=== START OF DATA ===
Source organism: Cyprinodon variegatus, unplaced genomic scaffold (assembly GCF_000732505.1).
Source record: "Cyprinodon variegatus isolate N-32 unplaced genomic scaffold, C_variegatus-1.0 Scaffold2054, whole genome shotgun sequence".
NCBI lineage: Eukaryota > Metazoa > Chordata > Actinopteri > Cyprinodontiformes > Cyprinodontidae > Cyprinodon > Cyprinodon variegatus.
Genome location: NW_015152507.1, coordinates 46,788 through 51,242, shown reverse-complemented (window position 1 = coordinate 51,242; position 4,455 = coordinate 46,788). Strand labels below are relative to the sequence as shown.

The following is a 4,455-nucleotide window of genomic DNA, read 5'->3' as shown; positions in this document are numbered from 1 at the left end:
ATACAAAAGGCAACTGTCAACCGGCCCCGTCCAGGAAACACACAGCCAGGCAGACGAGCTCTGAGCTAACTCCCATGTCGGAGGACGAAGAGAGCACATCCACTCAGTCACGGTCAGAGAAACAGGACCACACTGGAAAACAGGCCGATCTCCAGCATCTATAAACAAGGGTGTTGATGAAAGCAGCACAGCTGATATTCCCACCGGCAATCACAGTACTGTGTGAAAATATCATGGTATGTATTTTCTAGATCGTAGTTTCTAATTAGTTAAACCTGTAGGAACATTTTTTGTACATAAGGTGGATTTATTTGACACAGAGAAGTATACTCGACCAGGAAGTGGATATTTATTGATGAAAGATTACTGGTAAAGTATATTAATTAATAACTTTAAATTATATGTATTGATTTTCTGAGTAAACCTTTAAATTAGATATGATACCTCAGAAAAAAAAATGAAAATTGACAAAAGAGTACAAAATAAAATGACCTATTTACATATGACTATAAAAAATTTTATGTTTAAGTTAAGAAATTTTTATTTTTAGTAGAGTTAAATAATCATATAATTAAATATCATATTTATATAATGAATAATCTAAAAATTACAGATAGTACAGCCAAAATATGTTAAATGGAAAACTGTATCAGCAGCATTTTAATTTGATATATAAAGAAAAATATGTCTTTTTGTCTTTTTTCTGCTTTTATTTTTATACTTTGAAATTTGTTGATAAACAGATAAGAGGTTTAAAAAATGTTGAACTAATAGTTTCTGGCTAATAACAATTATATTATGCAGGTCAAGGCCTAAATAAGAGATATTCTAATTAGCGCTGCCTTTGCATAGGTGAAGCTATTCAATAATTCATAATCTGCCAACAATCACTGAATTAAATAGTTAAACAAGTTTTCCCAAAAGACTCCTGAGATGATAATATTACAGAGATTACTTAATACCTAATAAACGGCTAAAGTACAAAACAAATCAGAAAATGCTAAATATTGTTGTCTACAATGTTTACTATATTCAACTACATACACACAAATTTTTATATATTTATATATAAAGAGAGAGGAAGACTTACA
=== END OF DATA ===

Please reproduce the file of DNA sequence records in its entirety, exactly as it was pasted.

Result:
Source organism: Cyprinodon variegatus, unplaced genomic scaffold (assembly GCF_000732505.1).
Source record: "Cyprinodon variegatus isolate N-32 unplaced genomic scaffold, C_variegatus-1.0 Scaffold2054, whole genome shotgun sequence".
NCBI lineage: Eukaryota > Metazoa > Chordata > Actinopteri > Cyprinodontiformes > Cyprinodontidae > Cyprinodon > Cyprinodon variegatus.
Genome location: NW_015152507.1, coordinates 46,788 through 51,242, shown reverse-complemented (window position 1 = coordinate 51,242; position 4,455 = coordinate 46,788). Strand labels below are relative to the sequence as shown.

The following is a 4,455-nucleotide window of genomic DNA, read 5'->3' as shown; positions in this document are numbered from 1 at the left end:
ATACAAAAGGCAACTGTCAACCGGCCCCGTCCAGGAAACACACAGCCAGGCAGACGAGCTCTGAGCTAACTCCCATGTCGGAGGACGAAGAGAGCACATCCACTCAGTCACGGTCAGAGAAACAGGACCACACTGGAAAACAGGCCGATCTCCAGCATCTATAAACAAGGGTGTTGATGAAAGCAGCACAGCTGATATTCCCACCGGCAATCACAGTACTGTGTGAAAATATCATGGTATGTATTTTCTAGATCGTAGTTTCTAATTAGTTAAACCTGTAGGAACATTTTTTGTACATAAGGTGGATTTATTTGACACAGAGAAGTATACTCGACCAGGAAGTGGATATTTATTGATGAAAGATTACTGGTAAAGTATATTAATTAATAACTTTAAATTATATGTATTGATTTTCTGAGTAAACCTTTAAATTAGATATGATACCTCAGAAAAAAAAATGAAAATTGACAAAAGAGTACAAAATAAAATGACCTATTTACATATGACTATAAAAAATTTTATGTTTAAGTTAAGAAATTTTTATTTTTAGTAGAGTTAAATAATCATATAATTAAATATCATATTTATATAATGAATAATCTAAAAATTACAGATAGTACAGCCAAAATATGTTAAATGGAAAACTGTATCAGCAGCATTTTAATTTGATATATAAAGAAAAATATGTCTTTTTGTCTTTTTTCTGCTTTTATTTTTATACTTTGAAATTTGTTGATAAACAGATAAGAGGTTTAAAAAATGTTGAACTAATAGTTTCTGGCTAATAACAATTATATTATGCAGGTCAAGGCCTAAATAAGAGATATTCTAATTAGCGCTGCCTTTGCATAGGTGAAGCTATTCAATAATTCATAATCTGCCAACAATCACTGAATTAAATAGTTAAACAAGTTTTCCCAAAAGACTCCTGAGATGATAATATTACAGAGATTACTTAATACCTAATAAACGGCTAAAGTACAAAACAAATCAGAAAATGCTAAATATTGTTGTCTACAATGTTTACTATATTCAACTACATACACACAAATTTTTATATATTTATATATAAAGAGAGAGGAAGACTTACA